Blogging this week on the website of the Depart-ment for International Development about his visit to a 'co-operative to co-operative' trade development project, Kibagenge, set up to help 11,000 smallholder tea farmers in Kenya, Marks wrote: "This trip opened my eyes. I really didn't 'get it' enough until I went there and saw the desperate poverty these hard-working and proud people are enduring."
People in Africa needed support through trade, not aid, he said.
"Of course, the current drought and food crisis in Kenya means millions of people there are in need of help now. But the best way to help Africa in the long term is not just with food handouts, it is by supporting economic growth. With the greater economic prosperity this will bring, more people will have the resources to cope with such disasters in the future."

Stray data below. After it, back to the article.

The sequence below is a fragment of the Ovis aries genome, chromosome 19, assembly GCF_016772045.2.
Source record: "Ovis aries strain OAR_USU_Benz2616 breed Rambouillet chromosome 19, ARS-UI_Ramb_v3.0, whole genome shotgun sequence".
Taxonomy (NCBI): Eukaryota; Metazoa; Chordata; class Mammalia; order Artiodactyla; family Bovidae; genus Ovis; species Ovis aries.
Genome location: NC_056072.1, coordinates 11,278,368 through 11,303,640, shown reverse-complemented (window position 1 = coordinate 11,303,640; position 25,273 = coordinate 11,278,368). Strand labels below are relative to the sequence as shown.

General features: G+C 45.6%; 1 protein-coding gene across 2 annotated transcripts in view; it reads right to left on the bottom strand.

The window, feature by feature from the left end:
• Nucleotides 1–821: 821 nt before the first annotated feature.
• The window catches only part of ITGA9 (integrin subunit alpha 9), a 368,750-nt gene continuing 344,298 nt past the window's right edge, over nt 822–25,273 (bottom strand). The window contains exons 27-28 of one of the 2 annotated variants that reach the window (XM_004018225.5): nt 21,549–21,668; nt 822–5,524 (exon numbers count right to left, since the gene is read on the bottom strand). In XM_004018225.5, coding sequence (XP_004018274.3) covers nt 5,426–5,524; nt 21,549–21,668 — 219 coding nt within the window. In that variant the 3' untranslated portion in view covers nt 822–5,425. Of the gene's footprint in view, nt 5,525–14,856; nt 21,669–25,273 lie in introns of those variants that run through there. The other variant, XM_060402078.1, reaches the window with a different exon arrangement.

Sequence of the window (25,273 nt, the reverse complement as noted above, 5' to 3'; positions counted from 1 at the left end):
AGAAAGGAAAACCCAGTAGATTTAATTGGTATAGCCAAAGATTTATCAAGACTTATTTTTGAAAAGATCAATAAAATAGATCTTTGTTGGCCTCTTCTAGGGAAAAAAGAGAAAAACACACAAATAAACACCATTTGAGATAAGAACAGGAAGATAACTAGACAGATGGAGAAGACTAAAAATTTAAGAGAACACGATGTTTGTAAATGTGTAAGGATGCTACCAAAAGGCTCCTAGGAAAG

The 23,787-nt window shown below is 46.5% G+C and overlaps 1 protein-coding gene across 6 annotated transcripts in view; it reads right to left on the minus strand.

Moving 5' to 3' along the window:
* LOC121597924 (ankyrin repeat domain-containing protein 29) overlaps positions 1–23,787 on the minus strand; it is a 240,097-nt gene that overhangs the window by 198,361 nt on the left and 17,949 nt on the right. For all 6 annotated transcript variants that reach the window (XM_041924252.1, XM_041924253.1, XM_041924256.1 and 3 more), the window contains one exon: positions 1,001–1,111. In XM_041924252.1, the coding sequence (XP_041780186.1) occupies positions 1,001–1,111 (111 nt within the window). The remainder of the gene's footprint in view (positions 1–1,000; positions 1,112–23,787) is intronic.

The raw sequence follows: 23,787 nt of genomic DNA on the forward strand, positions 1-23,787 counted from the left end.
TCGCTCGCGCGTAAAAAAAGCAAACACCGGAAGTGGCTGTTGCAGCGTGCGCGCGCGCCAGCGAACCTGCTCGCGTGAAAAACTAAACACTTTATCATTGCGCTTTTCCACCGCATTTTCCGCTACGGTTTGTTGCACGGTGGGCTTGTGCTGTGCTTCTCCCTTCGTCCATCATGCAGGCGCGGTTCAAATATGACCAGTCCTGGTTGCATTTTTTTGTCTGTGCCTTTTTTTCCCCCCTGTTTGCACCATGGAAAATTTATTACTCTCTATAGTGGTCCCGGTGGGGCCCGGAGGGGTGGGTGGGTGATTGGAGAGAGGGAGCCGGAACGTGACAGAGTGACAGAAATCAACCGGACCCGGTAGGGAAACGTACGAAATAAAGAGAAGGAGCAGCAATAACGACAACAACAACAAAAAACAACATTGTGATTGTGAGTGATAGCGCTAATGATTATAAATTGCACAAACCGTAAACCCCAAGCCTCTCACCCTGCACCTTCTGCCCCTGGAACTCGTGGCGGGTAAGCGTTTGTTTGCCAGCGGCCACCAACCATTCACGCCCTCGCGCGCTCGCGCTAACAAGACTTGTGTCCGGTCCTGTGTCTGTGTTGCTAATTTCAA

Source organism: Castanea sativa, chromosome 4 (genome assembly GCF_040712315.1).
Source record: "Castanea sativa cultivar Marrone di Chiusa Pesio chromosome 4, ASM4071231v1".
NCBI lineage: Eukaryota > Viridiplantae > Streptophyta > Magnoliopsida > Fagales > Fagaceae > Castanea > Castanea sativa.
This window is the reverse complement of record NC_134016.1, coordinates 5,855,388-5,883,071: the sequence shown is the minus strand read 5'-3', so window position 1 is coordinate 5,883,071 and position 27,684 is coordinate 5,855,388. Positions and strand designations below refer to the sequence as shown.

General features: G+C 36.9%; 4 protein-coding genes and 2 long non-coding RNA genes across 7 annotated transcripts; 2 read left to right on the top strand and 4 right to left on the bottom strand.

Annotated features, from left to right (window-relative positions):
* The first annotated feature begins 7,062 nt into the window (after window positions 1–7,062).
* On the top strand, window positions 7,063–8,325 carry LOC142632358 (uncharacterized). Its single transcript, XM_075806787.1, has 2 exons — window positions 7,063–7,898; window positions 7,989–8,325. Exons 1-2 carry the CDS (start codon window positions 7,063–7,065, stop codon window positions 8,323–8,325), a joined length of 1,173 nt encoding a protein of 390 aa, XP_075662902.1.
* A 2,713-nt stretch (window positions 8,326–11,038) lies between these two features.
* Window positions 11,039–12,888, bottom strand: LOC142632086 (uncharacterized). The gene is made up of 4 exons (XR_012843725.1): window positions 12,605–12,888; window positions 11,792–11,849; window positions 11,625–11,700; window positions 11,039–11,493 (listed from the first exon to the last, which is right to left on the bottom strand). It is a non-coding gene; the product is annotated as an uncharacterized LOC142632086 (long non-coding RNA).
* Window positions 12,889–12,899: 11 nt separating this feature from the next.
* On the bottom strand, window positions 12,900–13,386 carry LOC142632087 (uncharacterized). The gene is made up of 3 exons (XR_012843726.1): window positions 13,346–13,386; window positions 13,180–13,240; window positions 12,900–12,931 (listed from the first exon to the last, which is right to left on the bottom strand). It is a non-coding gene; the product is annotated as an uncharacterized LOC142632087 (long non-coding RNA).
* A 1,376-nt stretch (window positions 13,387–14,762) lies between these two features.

He also urged other retailers to get behind Fairtrade. "While in the UK there are a few retailers that embrace Fairtrade with authority, there are many that don't. It would be great if those retailers actually welcomed Fairtrade enthusiastically, by sourcing from existing Fairtrade suppliers and by taking advantage of international development funding to bring more farmers into the system, or by supporting other development projects."
Kibagenge, which is made up of five co-ops, will be visited by the Fairtrade Labelling Organisation later this summer in the hope it will be certified to supply the Fairtrade market.